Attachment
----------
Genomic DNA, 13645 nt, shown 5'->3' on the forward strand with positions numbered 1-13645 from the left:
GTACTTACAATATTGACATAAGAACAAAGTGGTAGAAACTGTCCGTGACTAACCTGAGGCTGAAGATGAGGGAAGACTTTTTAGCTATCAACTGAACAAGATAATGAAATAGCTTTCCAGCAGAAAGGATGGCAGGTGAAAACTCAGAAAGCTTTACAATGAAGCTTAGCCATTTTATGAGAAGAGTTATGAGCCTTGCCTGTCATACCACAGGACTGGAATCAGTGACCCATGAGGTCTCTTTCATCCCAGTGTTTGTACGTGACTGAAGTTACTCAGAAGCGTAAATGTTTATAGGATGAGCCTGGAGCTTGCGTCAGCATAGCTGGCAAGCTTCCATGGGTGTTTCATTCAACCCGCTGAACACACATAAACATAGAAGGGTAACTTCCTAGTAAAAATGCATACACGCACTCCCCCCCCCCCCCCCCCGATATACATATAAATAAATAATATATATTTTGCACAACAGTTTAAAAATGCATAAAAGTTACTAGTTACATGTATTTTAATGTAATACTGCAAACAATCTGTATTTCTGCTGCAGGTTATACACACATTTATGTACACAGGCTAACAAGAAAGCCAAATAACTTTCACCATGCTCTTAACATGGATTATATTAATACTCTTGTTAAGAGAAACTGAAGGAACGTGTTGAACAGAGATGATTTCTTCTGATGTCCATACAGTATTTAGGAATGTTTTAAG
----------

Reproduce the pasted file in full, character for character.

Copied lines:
Genomic DNA, 13645 nt, shown 5'->3' on the forward strand with positions numbered 1-13645 from the left:
GTACTTACAATATTGACATAAGAACAAAGTGGTAGAAACTGTCCGTGACTAACCTGAGGCTGAAGATGAGGGAAGACTTTTTAGCTATCAACTGAACAAGATAATGAAATAGCTTTCCAGCAGAAAGGATGGCAGGTGAAAACTCAGAAAGCTTTACAATGAAGCTTAGCCATTTTATGAGAAGAGTTATGAGCCTTGCCTGTCATACCACAGGACTGGAATCAGTGACCCATGAGGTCTCTTTCATCCCAGTGTTTGTACGTGACTGAAGTTACTCAGAAGCGTAAATGTTTATAGGATGAGCCTGGAGCTTGCGTCAGCATAGCTGGCAAGCTTCCATGGGTGTTTCATTCAACCCGCTGAACACACATAAACATAGAAGGGTAACTTCCTAGTAAAAATGCATACACGCACTCCCCCCCCCCCCCCCCCGATATACATATAAATAAATAATATATATTTTGCACAACAGTTTAAAAATGCATAAAAGTTACTAGTTACATGTATTTTAATGTAATACTGCAAACAATCTGTATTTCTGCTGCAGGTTATACACACATTTATGTACACAGGCTAACAAGAAAGCCAAATAACTTTCACCATGCTCTTAACATGGATTATATTAATACTCTTGTTAAGAGAAACTGAAGGAACGTGTTGAACAGAGATGATTTCTTCTGATGTCCATACAGTATTTAGGAATGTTTTAAG